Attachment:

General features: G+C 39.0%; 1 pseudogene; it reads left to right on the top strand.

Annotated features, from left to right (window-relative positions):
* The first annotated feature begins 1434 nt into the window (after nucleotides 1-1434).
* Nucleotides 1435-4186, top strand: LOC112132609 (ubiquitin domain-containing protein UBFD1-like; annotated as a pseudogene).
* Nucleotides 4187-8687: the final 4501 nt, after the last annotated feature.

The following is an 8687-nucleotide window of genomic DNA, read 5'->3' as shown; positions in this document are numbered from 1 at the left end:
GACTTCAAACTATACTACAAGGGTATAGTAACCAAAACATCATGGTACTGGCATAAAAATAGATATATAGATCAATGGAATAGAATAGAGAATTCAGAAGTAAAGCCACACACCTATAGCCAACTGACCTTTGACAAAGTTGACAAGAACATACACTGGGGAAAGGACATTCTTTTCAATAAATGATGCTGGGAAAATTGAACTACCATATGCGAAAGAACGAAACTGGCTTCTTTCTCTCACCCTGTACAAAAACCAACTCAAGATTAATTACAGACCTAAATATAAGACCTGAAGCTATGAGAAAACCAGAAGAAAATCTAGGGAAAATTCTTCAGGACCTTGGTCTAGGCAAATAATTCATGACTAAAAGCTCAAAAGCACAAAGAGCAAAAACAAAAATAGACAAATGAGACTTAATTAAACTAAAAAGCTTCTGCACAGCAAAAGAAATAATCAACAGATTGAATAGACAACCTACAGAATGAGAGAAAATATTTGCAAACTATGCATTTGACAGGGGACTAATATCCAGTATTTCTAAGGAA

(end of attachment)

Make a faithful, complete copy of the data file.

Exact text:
General features: G+C 39.0%; 1 pseudogene; it reads left to right on the top strand.

Annotated features, from left to right (window-relative positions):
* The first annotated feature begins 1434 nt into the window (after nucleotides 1-1434).
* Nucleotides 1435-4186, top strand: LOC112132609 (ubiquitin domain-containing protein UBFD1-like; annotated as a pseudogene).
* Nucleotides 4187-8687: the final 4501 nt, after the last annotated feature.

The following is an 8687-nucleotide window of genomic DNA, read 5'->3' as shown; positions in this document are numbered from 1 at the left end:
GACTTCAAACTATACTACAAGGGTATAGTAACCAAAACATCATGGTACTGGCATAAAAATAGATATATAGATCAATGGAATAGAATAGAGAATTCAGAAGTAAAGCCACACACCTATAGCCAACTGACCTTTGACAAAGTTGACAAGAACATACACTGGGGAAAGGACATTCTTTTCAATAAATGATGCTGGGAAAATTGAACTACCATATGCGAAAGAACGAAACTGGCTTCTTTCTCTCACCCTGTACAAAAACCAACTCAAGATTAATTACAGACCTAAATATAAGACCTGAAGCTATGAGAAAACCAGAAGAAAATCTAGGGAAAATTCTTCAGGACCTTGGTCTAGGCAAATAATTCATGACTAAAAGCTCAAAAGCACAAAGAGCAAAAACAAAAATAGACAAATGAGACTTAATTAAACTAAAAAGCTTCTGCACAGCAAAAGAAATAATCAACAGATTGAATAGACAACCTACAGAATGAGAGAAAATATTTGCAAACTATGCATTTGACAGGGGACTAATATCCAGTATTTCTAAGGAA